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Universal Access in the Information Society

, Volume 10, Issue 3, pp 245–260 | Cite as

The effect of previous exposure to technology on acceptance and its importance in usability and accessibility engineering

  • Andreas HolzingerEmail author
  • Gig Searle
  • Michaela Wernbacher
Long Paper

Abstract

In Usability and Accessibility Engineering, metric standards are vital. However, the development of a set of reciprocal metrics—which can serve as an extension of, and supplement to, current standards—becomes indispensable when the specific needs of end-user groups, such as the elderly and people with disabilities, are concerned. While ISO 9126 remains critical to the usability of a product, the needs of the elderly population are forcing the integration of other factors. Familiarity and recognisability are not relevant to someone with no experience and therefore no referent; however, acceptance becomes a major factor in their willingness to learn something new and this acceptance requires trust based on association. Readability and legibility are of less relevance to a blind person than to someone with failing eyesight. This paper describes some usability metrics ascertained on the basis of experiments made with applications for elderly people throughout the summer term of 2007. The factors that influence the older users’ acceptance of software, including the extent of their previous exposure to technology, are evaluated in order to provide short guidelines for software developers on how to design and develop software for the elderly. The evaluation of the expectations, behavior, abilities, and limitations of prospective end-users is considered of primary importance for the development of technology. A total of N = 31 participants (22 women/9 men) took part in various tests. The participants’ ages ranged from 49 to 96 years with an average age of 79. Five of the tests were designed for a PDA or cellular phone, one test was designed for a laptop PC. Of the total of 55 tests, 52 tests provided sufficient data to evaluate the results. In 23 of the tests, all tasks were completed. As a main outcome, it can be experimentally proved that the acceptance is related to a factor, which is this paper is called PET (Previous Exposure to Technology). This is discussed in light of the aforementioned metrics.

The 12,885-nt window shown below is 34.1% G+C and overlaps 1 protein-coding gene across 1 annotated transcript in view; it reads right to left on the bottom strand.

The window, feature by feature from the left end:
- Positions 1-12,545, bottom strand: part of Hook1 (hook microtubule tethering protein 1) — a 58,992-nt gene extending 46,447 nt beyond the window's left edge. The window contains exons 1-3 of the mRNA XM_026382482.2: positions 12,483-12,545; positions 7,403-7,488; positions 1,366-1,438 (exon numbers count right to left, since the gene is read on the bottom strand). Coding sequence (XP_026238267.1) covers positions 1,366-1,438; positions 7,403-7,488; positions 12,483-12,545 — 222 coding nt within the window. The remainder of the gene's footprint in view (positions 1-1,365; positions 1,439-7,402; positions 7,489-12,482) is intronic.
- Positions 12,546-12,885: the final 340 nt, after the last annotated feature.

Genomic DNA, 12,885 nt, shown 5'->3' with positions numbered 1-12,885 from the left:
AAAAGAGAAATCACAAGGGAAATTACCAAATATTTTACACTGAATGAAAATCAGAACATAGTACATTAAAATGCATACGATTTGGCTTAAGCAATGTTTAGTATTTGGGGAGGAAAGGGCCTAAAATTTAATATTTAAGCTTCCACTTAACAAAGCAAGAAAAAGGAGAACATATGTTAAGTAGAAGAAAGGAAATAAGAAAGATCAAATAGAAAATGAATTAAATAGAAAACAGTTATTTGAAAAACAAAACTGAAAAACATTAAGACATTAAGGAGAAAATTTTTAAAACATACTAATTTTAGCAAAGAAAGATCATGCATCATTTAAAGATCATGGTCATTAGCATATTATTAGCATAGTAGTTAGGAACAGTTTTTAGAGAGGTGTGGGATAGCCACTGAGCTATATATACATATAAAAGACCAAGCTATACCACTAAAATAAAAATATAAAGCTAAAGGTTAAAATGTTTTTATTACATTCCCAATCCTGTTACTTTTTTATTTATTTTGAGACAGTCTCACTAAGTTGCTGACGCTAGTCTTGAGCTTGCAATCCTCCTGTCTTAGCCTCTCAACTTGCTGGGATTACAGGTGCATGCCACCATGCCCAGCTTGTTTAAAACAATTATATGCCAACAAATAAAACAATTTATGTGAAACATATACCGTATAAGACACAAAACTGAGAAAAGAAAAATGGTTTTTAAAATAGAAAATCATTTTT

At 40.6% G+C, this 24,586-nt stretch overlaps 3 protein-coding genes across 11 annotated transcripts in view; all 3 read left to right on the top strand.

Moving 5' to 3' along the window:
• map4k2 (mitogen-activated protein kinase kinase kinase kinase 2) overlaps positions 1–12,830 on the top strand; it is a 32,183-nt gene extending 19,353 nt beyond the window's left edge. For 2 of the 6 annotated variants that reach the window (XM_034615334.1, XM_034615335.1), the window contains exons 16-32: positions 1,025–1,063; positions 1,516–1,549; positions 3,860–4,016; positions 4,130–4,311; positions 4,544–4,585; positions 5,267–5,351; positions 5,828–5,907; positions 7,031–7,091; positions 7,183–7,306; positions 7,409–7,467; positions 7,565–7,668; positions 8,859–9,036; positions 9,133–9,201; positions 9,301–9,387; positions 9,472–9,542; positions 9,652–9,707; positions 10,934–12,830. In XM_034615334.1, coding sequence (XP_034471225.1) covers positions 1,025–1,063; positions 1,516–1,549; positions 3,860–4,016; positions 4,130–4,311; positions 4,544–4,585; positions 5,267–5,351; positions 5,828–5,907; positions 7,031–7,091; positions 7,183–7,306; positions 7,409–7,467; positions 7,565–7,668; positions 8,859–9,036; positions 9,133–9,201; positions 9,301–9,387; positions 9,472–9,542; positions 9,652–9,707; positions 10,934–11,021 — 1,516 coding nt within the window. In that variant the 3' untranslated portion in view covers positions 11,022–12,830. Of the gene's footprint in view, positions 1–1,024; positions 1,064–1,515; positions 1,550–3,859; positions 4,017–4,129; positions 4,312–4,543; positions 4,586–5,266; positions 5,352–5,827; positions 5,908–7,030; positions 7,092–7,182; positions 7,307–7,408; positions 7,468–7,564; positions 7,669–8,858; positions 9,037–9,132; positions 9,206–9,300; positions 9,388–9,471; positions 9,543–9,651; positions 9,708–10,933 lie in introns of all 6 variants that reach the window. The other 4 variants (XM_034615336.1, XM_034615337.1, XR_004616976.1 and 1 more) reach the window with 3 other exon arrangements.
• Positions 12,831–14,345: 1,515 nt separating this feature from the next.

Keywords

Usability metrics Acceptability Previous experience Previous knowledge Acceptance Acceptability Technology acceptance model 

Notes

Acknowledgments

We thank all students taking part in the Lecture LV 706.046 “Applying User-Centered Design” during summer term 2007 at Graz University of Technology. Parts of this work have been funded by the European Commission under the project no. FP6-IST-2005-045056 EMERGE.

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Copyright information

© Springer-Verlag 2010

Authors and Affiliations

  • Andreas Holzinger
    • 1
    Email author
  • Gig Searle
    • 1
  • Michaela Wernbacher
    • 1
  1. 1.Institute for Medical Informatics, Statistics and Documentation (IMI), Research Unit HCI4MEDMedical University of GrazGrazAustria

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